33. Instructors or practitioners of technical communicationwho wish to research plagiarism and technical communi-cation, whether for pedagogical, scholarly, or practical pur-poses, will currently find it quite difficult. They will findrich scholarly literature and engaged academic debate inthe related fields of rhetoric and composition, computersand composition, writing center studies and writing pro-gram administration, but will find a dearth of materials thatspecifically address programmatic or pedagogical concernswithin the scholarship of our own field.

      The lack of academic discussion on the topic of plagiarism demonstrates how much influence the concept of original ownership has over the academic world.

    34. While this type of policy change may not be feasibleon a departmental level, especially for technical communi-cation programs that are housed within English depart-ments, policies might be incorporated into the syllabi fortechnical communication classes in particular.

      The fact that a new definition of plagiarism cannot be instituted on a departmental level really accentuate how removed academic plagiarism is from professional plagiarism.

    35. Introducing scenarios, both in the classroomand in textbooks, that ask students to wrestle with under-standings of the legal and ethical implications of copyingand re-use allows for exploration of plagiarism as acontext-specific concept.

      Scenarios would make an excellent addition to the investigation of plagiarism as they recognize that different situations come with different expectations of what is considered ethical reuse.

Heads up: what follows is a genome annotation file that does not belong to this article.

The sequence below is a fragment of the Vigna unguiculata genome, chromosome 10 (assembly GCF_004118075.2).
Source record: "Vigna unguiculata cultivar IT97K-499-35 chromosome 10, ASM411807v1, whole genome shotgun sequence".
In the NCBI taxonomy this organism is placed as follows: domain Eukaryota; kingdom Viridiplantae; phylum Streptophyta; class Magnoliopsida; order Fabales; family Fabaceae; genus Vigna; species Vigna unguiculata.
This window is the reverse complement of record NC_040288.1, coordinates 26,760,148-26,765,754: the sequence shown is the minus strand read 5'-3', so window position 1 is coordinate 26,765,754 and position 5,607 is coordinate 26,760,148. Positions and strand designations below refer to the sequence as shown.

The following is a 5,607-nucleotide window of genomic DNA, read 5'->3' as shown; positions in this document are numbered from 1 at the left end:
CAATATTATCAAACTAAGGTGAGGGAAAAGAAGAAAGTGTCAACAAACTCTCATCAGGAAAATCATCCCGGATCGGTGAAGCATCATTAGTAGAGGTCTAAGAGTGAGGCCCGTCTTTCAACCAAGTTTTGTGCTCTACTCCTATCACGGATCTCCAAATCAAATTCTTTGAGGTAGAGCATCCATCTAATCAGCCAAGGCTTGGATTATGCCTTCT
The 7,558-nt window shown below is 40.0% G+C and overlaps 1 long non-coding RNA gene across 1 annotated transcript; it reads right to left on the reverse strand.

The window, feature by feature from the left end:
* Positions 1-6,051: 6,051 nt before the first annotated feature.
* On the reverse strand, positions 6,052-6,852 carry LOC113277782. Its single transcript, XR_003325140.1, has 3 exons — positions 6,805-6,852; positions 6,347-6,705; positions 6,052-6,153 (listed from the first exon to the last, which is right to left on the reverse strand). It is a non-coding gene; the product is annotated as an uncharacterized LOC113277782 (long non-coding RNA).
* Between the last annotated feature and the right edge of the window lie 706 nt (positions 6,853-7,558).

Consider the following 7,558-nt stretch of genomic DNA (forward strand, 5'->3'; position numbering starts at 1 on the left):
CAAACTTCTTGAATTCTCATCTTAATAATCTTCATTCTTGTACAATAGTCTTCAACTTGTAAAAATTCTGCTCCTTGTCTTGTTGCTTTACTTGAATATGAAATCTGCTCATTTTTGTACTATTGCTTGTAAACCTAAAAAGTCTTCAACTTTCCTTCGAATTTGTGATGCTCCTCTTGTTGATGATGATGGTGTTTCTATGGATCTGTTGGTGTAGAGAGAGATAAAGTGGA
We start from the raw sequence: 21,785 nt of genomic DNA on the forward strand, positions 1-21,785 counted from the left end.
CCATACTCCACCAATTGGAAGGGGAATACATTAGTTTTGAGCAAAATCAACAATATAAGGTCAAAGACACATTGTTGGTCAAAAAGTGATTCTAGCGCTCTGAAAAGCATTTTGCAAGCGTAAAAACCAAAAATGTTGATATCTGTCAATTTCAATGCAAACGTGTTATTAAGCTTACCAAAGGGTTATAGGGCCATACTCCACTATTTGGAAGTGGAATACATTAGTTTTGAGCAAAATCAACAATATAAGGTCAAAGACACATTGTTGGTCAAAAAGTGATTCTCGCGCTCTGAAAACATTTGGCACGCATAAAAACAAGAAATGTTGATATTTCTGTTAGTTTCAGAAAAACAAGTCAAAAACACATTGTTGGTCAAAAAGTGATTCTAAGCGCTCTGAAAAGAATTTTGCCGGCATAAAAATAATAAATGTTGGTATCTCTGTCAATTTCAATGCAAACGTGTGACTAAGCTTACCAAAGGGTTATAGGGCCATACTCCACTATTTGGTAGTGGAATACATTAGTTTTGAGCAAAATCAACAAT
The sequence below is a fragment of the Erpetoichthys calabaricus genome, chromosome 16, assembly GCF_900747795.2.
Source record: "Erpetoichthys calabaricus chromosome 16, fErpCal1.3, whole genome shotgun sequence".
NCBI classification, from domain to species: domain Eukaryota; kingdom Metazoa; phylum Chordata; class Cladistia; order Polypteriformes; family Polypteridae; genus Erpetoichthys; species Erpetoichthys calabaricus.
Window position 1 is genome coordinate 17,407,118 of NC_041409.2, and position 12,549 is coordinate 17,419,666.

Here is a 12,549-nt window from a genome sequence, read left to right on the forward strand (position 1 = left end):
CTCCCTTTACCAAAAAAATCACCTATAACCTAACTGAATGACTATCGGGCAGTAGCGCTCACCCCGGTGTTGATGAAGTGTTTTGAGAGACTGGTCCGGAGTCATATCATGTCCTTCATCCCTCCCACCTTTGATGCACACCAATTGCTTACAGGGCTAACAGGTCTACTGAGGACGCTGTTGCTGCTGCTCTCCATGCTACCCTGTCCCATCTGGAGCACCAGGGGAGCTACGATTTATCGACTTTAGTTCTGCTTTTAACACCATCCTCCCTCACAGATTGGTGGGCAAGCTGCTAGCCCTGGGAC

36. As I have discussed above, there are problematic assump-tions inherent in the ways we discuss plagiarism in ourtextbooks, and as a result, likely a problem with how wediscuss plagiarism in our classes.

      What is considered plagiarism in an academic setting and what is considered plagiarism in a professional setting differs greatly. Teaching plagiarism in this consistently single-minded way may leave students unprepared for adherence to professional standards.

    37. Another distinction is between “common knowledge,”which includes those ideas that one cannot “own” becausethey are publicly acknowledged and accepted as true, andoriginal ideas. These distinctions—between original ideas,owned knowledge

      This relates back to the other reading which, at one point, addresses the purpose of copyright law and a public domain.

      While copyrights exist to incentivize to creation of new ideas after a while the ideas are added to the public domain (the enormous collection of older works to which everyone has a right to access and reproduce). "Common Knowledge" is an blanket term for that which is in a sort of informal public domain.

    38. Rockley also argues that “technical communicatorsneed to understand how information can be used in mul-tiple ways as they write to ensure that their content isreusable” (191

      Whereas, in an academic context, writing is an exercise meant to demonstrate one's comprehension of a course's content, in a technical writing context writing is an instrument by which information is condensed into a simple and easily shared and reproduced format.

      It makes sense that in one scenario making reusable content is frowned upon, and in another it is practically expected.

    39. single sourcing

      I have actually never heard of single sourcing so of course I went to look up exactly what it meant which it first came up about using a single supplier. Which I realized had nothing to do with what was being discussed. Then I found the definition of single sourcing publishingis a content management method which allows the same source content to be used across different forms of media and more than one time.https://en.wikipedia.org/wiki/Single_source_publishing